Background.: Little is known about the relationship between autistic traits and addictive behaviors such as problem gambling. Thus, the present study examined clinical characteristics and multiple facets of cognition in young adults who gamble and have autistic traits.
Methods.: A total of 102 young adults who gamble were recruited from two Mid-Western university communities in the United States using media advertisements. Autistic traits were examined using the brief Autism-Spectrum Quotient (AQ-10). Clinician rating scales, questionnaires, and cognitive tests were completed. Relationships between AQ10 scores and demographic, gambling symptom, and neurocognitive measures were evaluated.
Results.: Autistic traits were correlated with disordered gambling symptoms, attention-deficit/hyperactivity disorder (ADHD) symptoms, trait impulsivity, and some types of obsessive-compulsive symptoms. In regression, ADHD no longer significantly related to autistic traits once disordered gambling symptoms were accounted for; whereas the link between autistic traits and disordered gambling symptoms was robust even controlling for ADHD.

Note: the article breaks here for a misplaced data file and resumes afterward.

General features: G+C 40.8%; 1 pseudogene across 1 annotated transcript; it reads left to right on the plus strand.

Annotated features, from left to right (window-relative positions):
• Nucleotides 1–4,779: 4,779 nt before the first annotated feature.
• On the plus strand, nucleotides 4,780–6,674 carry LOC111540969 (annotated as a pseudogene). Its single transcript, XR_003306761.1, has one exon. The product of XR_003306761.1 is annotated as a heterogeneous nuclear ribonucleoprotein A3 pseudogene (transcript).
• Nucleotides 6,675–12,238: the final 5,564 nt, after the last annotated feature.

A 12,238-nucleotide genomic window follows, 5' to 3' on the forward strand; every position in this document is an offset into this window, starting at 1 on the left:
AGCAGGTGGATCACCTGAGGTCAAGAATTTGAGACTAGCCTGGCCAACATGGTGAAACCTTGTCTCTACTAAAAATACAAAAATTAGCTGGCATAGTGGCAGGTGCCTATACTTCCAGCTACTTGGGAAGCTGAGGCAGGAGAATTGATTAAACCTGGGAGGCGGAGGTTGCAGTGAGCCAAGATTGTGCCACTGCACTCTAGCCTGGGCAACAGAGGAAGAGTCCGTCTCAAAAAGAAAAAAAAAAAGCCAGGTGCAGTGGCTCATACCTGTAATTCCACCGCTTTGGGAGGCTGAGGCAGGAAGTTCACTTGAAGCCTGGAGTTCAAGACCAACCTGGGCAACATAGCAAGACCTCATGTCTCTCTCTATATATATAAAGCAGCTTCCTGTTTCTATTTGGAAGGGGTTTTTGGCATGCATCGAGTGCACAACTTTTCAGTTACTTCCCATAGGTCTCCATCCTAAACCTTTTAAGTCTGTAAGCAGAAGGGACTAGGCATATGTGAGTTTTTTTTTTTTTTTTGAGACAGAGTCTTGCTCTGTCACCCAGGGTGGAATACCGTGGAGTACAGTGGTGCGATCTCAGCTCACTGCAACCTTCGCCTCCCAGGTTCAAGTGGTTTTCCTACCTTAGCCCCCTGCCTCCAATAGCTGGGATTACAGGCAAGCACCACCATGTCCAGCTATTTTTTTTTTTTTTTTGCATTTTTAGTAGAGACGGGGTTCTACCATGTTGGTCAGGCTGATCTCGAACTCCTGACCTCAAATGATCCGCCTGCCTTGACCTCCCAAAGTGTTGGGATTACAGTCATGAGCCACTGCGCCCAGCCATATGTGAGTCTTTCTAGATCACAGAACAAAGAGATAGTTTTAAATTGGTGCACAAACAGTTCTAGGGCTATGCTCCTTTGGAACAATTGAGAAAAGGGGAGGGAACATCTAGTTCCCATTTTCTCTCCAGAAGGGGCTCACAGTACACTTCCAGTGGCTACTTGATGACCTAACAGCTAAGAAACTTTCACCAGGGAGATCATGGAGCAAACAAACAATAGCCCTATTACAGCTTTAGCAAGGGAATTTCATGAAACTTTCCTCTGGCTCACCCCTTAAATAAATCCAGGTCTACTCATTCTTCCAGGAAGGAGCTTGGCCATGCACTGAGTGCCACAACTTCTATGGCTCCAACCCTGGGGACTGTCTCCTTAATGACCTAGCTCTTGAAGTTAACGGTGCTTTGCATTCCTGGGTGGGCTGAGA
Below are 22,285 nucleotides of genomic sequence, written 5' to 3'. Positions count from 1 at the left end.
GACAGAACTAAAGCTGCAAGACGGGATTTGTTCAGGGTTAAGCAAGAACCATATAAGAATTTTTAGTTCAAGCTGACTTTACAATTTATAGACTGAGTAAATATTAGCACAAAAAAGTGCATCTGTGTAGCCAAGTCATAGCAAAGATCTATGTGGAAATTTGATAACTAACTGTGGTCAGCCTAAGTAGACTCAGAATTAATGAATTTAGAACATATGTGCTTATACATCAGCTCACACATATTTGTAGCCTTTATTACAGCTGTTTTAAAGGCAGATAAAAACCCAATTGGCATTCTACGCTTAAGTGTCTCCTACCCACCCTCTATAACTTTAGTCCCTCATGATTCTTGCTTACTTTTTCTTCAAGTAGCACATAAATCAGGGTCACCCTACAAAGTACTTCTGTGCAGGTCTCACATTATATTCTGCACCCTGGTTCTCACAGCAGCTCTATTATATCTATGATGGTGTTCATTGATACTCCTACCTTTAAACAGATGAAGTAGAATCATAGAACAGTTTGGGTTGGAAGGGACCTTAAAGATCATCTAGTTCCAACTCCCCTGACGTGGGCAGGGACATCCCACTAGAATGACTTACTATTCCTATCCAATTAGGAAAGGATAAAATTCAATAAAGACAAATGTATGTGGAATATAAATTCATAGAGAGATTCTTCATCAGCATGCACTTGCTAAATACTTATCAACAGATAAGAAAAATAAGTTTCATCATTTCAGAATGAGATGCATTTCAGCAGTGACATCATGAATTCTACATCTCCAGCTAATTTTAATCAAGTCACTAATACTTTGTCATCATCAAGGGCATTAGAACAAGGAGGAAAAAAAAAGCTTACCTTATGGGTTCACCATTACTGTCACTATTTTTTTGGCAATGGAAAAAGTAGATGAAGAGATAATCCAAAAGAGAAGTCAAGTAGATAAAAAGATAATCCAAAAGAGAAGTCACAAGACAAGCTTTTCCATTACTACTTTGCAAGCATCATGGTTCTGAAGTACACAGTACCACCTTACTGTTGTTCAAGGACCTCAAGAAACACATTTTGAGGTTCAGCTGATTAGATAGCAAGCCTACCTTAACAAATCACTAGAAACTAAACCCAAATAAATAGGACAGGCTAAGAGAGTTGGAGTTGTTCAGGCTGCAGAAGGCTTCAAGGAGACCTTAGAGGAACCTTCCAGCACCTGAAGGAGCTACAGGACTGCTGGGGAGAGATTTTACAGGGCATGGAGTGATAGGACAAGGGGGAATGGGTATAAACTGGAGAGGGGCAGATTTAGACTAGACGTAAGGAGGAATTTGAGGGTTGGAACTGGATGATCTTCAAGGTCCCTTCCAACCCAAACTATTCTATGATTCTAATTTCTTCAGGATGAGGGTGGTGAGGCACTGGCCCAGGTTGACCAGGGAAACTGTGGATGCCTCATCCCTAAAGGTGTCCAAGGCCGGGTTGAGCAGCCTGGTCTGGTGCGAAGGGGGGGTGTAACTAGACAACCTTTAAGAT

Conclusions.: These data suggest a particularly strong relationship between autistic traits and problem gambling symptoms, as well as certain aspects of impulsivity and compulsivity. The link between ADHD and autistic traits in some prior studies may have been attributable to disordered gambling symptoms, which was likely not screened for, and since individuals may endorse ADHD instruments due to other impulsive/compulsive symptom types (eg, gambling). The contribution of autistic traits to the emergence and chronicity of disordered gambling now requires further scrutiny, not only in community samples (such as this) but also in clinical settings.
Keywords: ADHD; Impulsivity; autism; compulsivity; gambling.